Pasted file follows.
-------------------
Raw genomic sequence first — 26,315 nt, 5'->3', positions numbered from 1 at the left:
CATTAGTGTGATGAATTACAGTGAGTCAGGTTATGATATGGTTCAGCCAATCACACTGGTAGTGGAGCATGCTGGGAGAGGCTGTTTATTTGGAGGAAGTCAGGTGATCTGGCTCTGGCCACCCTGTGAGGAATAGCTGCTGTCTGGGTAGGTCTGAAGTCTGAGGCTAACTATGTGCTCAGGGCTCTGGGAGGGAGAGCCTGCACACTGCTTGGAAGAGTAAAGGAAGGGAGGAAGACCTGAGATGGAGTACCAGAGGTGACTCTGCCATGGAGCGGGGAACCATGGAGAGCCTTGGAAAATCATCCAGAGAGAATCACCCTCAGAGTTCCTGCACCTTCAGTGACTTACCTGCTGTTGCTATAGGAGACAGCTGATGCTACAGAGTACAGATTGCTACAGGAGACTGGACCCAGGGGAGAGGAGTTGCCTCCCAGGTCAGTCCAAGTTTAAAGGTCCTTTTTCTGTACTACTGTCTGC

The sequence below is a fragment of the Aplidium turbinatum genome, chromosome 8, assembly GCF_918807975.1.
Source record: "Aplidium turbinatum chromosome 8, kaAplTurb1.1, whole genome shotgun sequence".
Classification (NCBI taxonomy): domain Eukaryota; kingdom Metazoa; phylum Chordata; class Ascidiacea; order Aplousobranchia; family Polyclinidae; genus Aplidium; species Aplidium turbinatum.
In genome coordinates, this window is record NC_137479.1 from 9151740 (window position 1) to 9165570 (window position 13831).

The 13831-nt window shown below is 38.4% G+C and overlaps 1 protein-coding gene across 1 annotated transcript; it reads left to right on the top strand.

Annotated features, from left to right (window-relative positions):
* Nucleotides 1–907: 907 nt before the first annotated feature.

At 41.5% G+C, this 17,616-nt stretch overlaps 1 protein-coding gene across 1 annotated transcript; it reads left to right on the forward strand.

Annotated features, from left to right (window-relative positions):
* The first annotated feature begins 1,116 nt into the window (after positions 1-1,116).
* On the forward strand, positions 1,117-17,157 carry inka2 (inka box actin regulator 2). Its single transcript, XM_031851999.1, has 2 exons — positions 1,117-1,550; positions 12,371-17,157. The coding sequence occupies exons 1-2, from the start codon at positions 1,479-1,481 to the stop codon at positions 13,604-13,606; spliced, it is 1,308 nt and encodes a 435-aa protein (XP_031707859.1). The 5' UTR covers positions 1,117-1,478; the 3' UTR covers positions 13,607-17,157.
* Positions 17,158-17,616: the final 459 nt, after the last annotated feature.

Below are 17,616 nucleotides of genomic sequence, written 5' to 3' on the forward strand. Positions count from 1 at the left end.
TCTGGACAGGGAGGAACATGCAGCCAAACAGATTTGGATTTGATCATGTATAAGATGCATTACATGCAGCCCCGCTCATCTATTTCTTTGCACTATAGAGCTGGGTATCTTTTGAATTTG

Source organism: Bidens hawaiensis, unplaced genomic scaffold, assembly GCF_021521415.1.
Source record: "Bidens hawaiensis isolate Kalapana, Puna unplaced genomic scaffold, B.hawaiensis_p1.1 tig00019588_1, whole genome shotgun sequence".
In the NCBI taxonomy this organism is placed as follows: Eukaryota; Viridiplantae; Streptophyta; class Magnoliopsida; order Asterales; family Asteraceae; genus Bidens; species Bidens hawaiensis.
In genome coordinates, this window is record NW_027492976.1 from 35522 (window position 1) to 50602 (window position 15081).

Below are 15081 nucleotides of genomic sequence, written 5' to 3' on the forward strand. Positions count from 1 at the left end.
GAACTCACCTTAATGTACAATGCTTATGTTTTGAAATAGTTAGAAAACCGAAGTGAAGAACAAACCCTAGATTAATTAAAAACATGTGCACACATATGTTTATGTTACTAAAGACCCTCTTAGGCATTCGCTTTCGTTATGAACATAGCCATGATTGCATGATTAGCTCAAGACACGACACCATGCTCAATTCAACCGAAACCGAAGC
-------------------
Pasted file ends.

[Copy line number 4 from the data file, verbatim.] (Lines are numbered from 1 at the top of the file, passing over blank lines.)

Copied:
Source record: "Aplidium turbinatum chromosome 8, kaAplTurb1.1, whole genome shotgun sequence".